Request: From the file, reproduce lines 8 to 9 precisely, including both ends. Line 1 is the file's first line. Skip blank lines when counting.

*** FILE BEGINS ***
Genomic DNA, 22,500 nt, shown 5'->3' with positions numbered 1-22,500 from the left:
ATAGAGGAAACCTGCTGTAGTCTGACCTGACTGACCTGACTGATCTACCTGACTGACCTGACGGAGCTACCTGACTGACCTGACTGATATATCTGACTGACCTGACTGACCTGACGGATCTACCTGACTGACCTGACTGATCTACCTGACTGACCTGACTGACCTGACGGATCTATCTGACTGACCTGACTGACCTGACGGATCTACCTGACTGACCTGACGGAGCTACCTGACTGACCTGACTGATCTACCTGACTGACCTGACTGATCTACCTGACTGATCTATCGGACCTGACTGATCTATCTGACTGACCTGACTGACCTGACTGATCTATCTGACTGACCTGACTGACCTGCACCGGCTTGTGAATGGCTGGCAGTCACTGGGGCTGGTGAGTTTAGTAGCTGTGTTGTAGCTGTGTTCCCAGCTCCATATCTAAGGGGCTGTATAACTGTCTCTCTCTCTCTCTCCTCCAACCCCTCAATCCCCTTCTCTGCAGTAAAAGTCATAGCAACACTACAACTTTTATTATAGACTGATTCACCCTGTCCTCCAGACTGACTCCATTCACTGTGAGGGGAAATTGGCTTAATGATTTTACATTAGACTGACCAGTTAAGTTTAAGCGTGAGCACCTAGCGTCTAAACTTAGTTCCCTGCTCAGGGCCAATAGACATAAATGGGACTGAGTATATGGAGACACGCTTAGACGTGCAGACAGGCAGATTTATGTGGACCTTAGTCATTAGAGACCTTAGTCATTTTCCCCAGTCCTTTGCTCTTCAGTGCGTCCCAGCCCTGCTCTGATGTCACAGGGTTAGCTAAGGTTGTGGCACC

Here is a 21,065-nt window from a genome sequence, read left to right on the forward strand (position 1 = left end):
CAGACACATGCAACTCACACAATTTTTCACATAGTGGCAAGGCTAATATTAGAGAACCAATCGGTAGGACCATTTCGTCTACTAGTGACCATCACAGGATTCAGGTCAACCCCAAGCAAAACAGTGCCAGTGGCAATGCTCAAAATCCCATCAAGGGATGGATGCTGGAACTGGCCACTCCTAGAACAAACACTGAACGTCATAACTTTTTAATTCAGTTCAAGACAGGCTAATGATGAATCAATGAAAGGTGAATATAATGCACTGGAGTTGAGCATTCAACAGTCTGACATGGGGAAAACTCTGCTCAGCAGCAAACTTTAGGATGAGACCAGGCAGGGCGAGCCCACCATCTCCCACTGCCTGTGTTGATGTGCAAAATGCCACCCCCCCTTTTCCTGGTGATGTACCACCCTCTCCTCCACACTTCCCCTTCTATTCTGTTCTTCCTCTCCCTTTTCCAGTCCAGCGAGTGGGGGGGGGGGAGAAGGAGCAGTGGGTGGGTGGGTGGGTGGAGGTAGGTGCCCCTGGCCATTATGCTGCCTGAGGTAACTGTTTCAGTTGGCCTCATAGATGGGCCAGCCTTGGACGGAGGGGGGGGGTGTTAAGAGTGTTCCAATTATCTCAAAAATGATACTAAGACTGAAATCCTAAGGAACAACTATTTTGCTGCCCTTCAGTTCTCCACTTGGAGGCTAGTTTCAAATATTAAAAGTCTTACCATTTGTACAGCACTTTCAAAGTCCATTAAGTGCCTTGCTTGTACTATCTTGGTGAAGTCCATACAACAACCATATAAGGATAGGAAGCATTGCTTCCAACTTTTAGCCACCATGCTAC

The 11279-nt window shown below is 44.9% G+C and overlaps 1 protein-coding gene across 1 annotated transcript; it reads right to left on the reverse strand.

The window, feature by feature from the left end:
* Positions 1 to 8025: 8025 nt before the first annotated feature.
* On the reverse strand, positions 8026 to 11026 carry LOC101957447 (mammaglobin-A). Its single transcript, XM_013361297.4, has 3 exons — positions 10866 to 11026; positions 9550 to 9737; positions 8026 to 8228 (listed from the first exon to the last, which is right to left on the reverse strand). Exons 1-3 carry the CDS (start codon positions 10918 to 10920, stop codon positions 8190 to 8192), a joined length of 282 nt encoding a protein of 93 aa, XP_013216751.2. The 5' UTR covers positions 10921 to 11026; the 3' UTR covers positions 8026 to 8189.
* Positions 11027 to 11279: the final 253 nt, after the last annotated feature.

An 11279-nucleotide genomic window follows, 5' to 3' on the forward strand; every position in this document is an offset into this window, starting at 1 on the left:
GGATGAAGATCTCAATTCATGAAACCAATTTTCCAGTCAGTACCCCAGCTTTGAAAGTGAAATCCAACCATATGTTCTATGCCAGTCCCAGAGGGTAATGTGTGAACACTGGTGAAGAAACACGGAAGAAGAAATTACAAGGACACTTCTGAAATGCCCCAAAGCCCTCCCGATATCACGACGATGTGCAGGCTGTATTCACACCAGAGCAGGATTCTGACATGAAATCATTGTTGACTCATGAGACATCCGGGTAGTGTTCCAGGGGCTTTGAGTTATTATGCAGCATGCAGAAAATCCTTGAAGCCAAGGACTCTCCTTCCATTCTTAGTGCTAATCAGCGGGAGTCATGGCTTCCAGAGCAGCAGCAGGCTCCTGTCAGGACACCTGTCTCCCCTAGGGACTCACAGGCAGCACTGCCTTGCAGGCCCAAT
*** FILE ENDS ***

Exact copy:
* On the reverse strand, positions 8026 to 11026 carry LOC101957447 (mammaglobin-A). Its single transcript, XM_013361297.4, has 3 exons — positions 10866 to 11026; positions 9550 to 9737; positions 8026 to 8228 (listed from the first exon to the last, which is right to left on the reverse strand). Exons 1-3 carry the CDS (start codon positions 10918 to 10920, stop codon positions 8190 to 8192), a joined length of 282 nt encoding a protein of 93 aa, XP_013216751.2. The 5' UTR covers positions 10921 to 11026; the 3' UTR covers positions 8026 to 8189.
* Positions 11027 to 11279: the final 253 nt, after the last annotated feature.